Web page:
Creating Stored Procedures in MySQL Using HeidiSQL 4's Stored Routine Editor

June 26, 2009

In the ”Write MySQL Queries Using HeidiSQL 4” article, we learned how to connect to a MySQL database and execute queries against it using the free HeidiSQL GUI client. The latest version adds many enhancements and new features, one of which is an editor for creating stored procedures and functions. Today, we’ll learn how to create a stored procedure using HeidiSQL’s Stored Procedure Editor.

Create the Help Database

We’ll be using the same database as we did last time, named Help.

If you haven’t already done so, visit the HeidiSQL website, download version 4 and install it, following their instructions.

Launch HeidiSQL to display the Session Manager:

Click for larger image
Session Manager

For our purposes you can use the default MySQL session and user account, just to keep things simple. Hit the Connect button to open the main application window.

Download the Help database.

Now we’re ready to import the database tables.

From the Import menu, click the “Load SQL File…” item and select the Help.sql file in the “Open” dialog:

From the Import menu, click the

That will open the file in a new Query editor window. Click the blue arrow button in the toolbar to execute the query (not the Query tab icon!). It’ll take a minute or two for the database to be added and the tables populated with data.

Once the app finishes, you may have to refresh the database tree pane on the left-hand side by right-clicking it and selecting “Refresh” from the popup menu. Alternatively you can just hit the F5 key.

If you expand the help database, you’ll see that it contains four tables. It is these that we will be reading from in our stored procedure:

expand the help database to see the tables

Our procedure will perform a search of the help topics using several input parameters.

The help_search Stored Procedure

A stored procedure, or proc for short, is one of two types of stored routines. The other is a stored function. In the database world, a stored procedure is a set of SQL statements that can be stored in the server. Once this has been done, clients don't need to keep reissuing the individual statements but can refer to the stored procedure instead. A user defined function (UDF) and a stored procedure share some similarities but there exists a difference between their implementation in the code. A stored procedure needs to be invoked whereas a UDF can be used like any other statement.

You can launch the “Stored routine editor” in HeidiSQL by clicking the “Create stored routine” button on the toolbar:


Create Stored Routine Button
Create Stored Routine Button


The “Stored routine editor” with Default Values
The “Stored routine editor” with Default Values

We’ll Name our PROC “search_help”. Accept the default Type of “Procedure (doesn’t return a result)”. This disables the Returns text field because PROCs use a different mechanism than functions for returning values. In MySQL, the Data Access options are advisory only. The server does not use them to constrain what kinds of statements a routine will be allowed to execute. Here’s an explanation of each option:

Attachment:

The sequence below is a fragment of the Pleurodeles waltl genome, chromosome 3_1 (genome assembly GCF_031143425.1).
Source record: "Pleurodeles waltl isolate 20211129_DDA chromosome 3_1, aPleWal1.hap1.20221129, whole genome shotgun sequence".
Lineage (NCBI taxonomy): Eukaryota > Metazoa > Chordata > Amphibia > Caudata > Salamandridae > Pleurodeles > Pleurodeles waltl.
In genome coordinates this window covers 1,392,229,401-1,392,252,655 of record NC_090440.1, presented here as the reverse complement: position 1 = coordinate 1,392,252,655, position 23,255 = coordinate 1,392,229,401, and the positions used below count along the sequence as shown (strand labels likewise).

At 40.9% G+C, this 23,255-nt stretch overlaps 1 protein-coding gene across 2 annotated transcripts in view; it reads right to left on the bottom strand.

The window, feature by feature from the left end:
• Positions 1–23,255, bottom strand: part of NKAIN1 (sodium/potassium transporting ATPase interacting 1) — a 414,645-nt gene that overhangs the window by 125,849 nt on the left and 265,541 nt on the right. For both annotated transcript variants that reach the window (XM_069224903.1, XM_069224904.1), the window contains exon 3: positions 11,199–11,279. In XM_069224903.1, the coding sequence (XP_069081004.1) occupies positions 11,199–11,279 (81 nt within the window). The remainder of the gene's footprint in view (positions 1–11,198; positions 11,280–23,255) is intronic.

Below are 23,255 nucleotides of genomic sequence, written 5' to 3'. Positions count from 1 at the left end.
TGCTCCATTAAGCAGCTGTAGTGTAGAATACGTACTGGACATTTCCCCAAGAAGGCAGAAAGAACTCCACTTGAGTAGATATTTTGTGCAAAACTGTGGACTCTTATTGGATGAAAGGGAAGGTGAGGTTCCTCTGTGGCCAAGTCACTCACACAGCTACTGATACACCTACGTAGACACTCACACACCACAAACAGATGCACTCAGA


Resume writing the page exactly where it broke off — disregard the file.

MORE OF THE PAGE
• CONTAINS SQL indicates that the routine does not contain statements that read or write data. This is the default if none of these characteristics is given explicitly. Examples of such statements are SET @x = 1 or DO RELEASE_LOCK('abc'), which execute but neither read nor write data.
  • NO SQL indicates that the routine contains no SQL statements.
  • READS SQL DATA indicates that the routine contains statements that read data (for example, SELECT), but not statements that write data.
  • MODIFIES SQL DATA indicates that the routine contains statements that may write data (for example, INSERT or DELETE).

The SQL SECURITY property can be used to specify whether the routine should be executed using the permissions of the user who creates the routine or the user who invokes it. The default value is DEFINER. The creator or invoker must have permission to access the database with which the routine is associated.

A procedure or function is considered deterministic if it always produces the same result for the same input parameters, and not deterministic otherwise. If neither DETERMINISTIC nor NOT DETERMINISTIC is given in the routine definition, the default is NOT DETERMINISTIC.

Our proc will have two input parameters called “topic” and “keyword”. Using combinations of the two will allow for searching by either or both parameters. To add parameters to the proc, click the Add button on the left of the Parameters list. Values can be typed directly in the row. Both parameters will be of type VARCHAR, which is short for “Variable Character” field. In other words, the parameters may contain any number of characters up to the length that we assign to it. There are no hard and fast rules regarding length, except that one’s aim should be to allocate enough characters to accomodate the values, but without going overboard as to waste memory. I decided that a maximum length of 100 characters should be more than adequate. Be sure to enter a space after the closing parameter or it will cause a syntax error in the generated SQL. The default Context of “IN” is what we want. In addition to IN, parameters can also be of type OUT and INOUT: